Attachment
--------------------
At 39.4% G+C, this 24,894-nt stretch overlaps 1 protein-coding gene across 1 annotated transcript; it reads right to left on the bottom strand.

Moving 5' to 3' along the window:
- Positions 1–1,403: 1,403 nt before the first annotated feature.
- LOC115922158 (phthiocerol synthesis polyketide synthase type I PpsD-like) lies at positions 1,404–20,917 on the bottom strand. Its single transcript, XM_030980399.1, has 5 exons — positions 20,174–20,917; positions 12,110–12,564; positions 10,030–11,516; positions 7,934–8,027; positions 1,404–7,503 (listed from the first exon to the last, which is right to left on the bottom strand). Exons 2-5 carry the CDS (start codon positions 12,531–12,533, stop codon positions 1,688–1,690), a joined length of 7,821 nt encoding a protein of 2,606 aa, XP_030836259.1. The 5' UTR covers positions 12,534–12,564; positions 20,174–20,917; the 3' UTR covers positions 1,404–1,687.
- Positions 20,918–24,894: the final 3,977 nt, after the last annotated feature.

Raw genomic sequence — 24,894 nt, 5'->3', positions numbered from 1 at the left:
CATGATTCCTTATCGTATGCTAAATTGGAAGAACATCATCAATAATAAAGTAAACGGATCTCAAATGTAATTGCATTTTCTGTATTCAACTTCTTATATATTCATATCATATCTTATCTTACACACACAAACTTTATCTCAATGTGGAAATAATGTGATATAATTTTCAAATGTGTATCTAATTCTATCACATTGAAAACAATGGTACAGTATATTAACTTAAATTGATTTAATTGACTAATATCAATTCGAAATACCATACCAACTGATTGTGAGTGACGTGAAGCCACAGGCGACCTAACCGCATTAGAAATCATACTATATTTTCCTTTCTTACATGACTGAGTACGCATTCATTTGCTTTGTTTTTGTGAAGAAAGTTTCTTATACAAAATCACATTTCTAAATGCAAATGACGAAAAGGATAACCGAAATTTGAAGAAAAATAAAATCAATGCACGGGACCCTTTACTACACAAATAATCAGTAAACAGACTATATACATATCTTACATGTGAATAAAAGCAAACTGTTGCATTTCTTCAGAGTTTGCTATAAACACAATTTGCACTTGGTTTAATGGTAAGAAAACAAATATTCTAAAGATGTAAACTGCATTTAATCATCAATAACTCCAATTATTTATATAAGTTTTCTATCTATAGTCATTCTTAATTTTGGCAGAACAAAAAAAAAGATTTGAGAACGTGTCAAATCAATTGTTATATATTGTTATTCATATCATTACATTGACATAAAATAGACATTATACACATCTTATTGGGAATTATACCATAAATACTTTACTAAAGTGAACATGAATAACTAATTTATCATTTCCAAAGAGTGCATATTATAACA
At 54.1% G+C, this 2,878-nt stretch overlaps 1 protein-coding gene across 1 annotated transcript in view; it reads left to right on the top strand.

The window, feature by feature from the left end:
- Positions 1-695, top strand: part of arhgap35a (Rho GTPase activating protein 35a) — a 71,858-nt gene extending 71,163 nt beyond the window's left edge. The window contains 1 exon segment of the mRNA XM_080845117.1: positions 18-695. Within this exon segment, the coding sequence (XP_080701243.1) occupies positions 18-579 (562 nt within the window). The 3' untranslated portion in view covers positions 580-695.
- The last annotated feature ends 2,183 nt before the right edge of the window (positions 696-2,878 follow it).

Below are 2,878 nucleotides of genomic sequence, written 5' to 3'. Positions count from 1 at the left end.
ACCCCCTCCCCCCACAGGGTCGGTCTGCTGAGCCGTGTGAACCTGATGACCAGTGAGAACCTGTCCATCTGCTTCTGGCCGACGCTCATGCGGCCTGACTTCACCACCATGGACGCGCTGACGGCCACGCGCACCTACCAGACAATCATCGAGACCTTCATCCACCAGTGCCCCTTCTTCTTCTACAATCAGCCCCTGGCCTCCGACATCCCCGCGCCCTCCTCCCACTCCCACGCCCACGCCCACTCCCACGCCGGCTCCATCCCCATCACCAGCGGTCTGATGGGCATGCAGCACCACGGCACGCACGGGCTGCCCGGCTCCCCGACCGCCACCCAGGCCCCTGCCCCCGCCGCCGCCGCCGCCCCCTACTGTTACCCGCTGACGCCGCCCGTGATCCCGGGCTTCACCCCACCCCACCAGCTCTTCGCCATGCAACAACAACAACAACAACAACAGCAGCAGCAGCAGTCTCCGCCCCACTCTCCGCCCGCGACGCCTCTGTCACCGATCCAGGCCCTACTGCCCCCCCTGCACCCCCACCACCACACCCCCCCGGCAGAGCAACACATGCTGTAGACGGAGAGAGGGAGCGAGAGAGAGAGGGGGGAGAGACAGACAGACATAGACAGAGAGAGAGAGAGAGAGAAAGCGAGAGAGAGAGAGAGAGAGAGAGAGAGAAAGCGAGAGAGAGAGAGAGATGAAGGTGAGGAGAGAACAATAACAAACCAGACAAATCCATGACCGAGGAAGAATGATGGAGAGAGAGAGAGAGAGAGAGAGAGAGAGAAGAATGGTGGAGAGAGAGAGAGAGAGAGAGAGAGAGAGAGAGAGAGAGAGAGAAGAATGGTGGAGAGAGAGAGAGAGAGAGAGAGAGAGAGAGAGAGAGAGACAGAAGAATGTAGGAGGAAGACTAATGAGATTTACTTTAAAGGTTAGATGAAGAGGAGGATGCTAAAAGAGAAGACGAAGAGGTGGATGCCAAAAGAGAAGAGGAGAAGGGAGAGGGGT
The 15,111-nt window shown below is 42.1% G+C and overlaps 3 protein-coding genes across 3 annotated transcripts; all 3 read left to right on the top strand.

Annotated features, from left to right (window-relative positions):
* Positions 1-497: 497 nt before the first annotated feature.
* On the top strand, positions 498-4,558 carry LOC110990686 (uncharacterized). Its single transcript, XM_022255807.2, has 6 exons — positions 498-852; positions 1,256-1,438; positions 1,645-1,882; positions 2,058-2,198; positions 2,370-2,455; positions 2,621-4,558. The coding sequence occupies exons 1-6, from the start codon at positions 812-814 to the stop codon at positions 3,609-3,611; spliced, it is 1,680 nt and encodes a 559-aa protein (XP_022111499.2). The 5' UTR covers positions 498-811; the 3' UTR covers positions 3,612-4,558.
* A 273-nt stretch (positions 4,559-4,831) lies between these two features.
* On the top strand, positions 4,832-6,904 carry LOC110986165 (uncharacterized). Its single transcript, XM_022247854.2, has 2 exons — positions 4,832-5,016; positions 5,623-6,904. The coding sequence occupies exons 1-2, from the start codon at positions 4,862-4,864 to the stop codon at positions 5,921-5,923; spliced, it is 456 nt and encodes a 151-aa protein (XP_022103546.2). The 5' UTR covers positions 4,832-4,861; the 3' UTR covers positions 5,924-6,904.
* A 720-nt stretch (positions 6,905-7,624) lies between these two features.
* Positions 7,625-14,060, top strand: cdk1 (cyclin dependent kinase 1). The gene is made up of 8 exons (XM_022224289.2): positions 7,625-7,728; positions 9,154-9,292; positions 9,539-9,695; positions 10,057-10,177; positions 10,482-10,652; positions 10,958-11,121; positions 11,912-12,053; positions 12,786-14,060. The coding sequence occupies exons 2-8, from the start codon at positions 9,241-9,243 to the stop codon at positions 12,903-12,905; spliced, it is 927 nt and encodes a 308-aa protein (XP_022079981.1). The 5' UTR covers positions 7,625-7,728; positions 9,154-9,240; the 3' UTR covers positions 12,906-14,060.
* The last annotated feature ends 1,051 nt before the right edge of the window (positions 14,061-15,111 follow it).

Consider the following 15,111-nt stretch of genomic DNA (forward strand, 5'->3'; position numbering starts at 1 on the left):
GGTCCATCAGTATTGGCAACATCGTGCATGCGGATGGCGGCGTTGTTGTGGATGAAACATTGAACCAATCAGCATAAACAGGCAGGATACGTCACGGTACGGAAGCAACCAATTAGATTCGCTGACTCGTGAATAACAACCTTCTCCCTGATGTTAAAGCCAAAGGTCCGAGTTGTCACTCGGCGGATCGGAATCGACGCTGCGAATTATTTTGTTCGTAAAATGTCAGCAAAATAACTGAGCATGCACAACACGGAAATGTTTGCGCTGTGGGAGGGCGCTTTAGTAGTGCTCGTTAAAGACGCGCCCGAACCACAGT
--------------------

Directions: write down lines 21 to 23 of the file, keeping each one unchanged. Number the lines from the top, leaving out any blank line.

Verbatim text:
* Positions 7,625-14,060, top strand: cdk1 (cyclin dependent kinase 1). The gene is made up of 8 exons (XM_022224289.2): positions 7,625-7,728; positions 9,154-9,292; positions 9,539-9,695; positions 10,057-10,177; positions 10,482-10,652; positions 10,958-11,121; positions 11,912-12,053; positions 12,786-14,060. The coding sequence occupies exons 2-8, from the start codon at positions 9,241-9,243 to the stop codon at positions 12,903-12,905; spliced, it is 927 nt and encodes a 308-aa protein (XP_022079981.1). The 5' UTR covers positions 7,625-7,728; positions 9,154-9,240; the 3' UTR covers positions 12,906-14,060.
* The last annotated feature ends 1,051 nt before the right edge of the window (positions 14,061-15,111 follow it).

Consider the following 15,111-nt stretch of genomic DNA (forward strand, 5'->3'; position numbering starts at 1 on the left):